For example, LEED may be mostly bullshit (the embodiment of smaller steps in the wrong direction), but it’s certainly better than not LEED, and now everybody wants it. That’s a smaller step in the wrong direction at a societal level. HUGE! Once LEED becomes standard, the world will be ready to swallow a bigger pill.
There will always be a dominant discourse, and there will always be a voice of dissent. Though as the rules of power go, our inability to fully understand the effects of our actions over time will cause a constant effect of changing context (e.g. Global Warming). Because there will always be people on the fringe (excuse me, the forefront) - people who march to the beat of their own drummers - people who aren’t afraid to speak their minds - people who are scared shitless but speak up anyway - people who lock themselves in rooms with books and technology - people who post long diatribes on weblogs they know only their friends will read… All of these people are fomenting an energy, bursting at the seams of the dominant discourse, just ready to bubble over at every little opportunity. Because of the combined efforts of the small steps of all these people, new ideas will be in place when the old paradigm falls away – not all at once, but element by element, onion layer by onion layer.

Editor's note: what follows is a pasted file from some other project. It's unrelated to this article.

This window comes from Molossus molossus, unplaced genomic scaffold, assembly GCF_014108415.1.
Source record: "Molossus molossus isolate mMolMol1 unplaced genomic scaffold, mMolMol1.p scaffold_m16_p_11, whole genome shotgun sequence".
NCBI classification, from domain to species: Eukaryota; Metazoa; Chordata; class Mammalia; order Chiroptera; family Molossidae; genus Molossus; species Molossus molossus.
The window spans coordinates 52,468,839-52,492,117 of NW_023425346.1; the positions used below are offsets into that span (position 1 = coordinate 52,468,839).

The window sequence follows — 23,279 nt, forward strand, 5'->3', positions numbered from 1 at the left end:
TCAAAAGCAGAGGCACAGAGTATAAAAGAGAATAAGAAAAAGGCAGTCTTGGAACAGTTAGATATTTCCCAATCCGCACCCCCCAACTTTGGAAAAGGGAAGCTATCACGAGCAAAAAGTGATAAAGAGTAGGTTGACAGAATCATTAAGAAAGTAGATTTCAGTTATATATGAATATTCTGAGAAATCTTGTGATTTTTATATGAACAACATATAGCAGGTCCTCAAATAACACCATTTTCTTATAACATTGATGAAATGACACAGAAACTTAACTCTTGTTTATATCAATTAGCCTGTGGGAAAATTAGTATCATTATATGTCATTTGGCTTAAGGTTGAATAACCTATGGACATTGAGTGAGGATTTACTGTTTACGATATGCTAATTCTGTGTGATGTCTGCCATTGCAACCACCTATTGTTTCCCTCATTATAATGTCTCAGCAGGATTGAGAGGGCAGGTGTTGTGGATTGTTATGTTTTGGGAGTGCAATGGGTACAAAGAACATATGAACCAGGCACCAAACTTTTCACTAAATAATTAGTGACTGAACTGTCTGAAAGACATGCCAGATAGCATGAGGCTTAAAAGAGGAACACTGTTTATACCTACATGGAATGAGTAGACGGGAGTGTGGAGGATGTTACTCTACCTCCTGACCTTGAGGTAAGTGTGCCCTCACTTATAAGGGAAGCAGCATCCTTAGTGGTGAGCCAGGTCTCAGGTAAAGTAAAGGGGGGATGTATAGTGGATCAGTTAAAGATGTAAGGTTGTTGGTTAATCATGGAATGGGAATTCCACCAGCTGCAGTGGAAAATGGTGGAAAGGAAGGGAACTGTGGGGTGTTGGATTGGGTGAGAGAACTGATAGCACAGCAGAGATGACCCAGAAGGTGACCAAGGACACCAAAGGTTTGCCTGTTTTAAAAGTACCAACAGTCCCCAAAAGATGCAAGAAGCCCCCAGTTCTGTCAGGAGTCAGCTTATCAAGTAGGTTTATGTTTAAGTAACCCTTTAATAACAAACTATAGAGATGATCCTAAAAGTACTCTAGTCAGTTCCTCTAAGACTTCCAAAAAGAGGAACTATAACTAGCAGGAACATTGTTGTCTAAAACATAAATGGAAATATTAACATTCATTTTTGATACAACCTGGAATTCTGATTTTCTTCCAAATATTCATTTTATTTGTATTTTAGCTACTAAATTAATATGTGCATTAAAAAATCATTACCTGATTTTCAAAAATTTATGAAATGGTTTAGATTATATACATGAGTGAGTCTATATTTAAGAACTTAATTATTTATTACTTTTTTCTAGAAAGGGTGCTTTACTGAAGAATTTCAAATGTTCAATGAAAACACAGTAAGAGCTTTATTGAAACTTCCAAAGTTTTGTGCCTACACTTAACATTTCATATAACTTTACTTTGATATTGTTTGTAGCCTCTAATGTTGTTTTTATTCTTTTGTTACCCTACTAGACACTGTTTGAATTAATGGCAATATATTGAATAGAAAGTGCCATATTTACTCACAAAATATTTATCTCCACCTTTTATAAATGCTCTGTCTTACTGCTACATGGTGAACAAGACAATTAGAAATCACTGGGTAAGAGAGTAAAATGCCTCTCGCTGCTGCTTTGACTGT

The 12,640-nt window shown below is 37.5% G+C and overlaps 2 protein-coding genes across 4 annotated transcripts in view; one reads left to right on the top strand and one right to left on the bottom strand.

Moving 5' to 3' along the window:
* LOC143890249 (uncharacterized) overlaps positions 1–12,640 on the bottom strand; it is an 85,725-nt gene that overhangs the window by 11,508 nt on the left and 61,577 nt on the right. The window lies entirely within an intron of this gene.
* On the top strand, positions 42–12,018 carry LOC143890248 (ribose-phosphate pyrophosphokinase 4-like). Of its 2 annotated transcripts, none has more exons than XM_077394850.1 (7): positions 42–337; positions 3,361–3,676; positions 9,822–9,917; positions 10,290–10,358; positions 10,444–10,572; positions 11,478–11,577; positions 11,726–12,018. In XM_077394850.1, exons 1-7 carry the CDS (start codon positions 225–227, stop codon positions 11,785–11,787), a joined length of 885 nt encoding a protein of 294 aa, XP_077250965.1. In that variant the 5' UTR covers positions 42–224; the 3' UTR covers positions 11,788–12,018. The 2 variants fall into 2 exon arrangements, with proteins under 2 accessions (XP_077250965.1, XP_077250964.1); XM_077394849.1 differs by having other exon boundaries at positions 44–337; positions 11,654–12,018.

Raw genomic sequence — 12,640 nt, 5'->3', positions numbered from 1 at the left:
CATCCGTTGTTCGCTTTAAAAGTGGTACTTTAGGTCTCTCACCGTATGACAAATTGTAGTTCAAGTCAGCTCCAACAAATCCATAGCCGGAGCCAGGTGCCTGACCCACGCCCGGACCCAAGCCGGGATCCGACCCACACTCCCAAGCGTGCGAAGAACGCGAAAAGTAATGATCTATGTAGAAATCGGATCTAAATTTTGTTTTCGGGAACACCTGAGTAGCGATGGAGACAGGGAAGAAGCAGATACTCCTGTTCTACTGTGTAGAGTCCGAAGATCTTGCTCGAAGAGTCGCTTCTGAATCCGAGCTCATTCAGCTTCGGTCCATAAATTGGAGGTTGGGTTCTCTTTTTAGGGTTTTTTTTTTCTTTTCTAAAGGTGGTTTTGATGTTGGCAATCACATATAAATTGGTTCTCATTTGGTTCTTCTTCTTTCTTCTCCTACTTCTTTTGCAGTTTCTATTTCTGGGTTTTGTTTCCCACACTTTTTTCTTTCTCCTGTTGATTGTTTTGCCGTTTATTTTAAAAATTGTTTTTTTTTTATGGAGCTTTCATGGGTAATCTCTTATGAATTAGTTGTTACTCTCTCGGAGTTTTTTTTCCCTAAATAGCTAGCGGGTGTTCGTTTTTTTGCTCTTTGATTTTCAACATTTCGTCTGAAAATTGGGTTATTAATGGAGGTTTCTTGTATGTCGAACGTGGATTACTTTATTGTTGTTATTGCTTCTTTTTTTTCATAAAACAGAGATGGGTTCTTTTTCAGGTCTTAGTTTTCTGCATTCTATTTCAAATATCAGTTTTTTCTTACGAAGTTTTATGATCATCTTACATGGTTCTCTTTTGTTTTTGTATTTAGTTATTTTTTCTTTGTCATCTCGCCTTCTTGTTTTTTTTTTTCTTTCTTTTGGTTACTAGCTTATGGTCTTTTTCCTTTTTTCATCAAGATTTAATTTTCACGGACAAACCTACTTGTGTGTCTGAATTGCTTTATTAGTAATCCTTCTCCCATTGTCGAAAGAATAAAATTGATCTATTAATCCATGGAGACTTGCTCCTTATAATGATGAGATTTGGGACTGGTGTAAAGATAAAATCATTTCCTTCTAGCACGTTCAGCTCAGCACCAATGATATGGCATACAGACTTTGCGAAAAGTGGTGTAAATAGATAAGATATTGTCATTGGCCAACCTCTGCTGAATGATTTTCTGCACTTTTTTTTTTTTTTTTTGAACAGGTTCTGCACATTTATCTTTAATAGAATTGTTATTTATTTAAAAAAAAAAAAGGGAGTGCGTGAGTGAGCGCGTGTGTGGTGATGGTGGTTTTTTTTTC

Keep doing the little things. Those small steps will gradually change social norms until one day, to look back in time, you realize you’re sitting on a New Paradigm. No destruction necessary.
The grass is greener over here, so creep on over.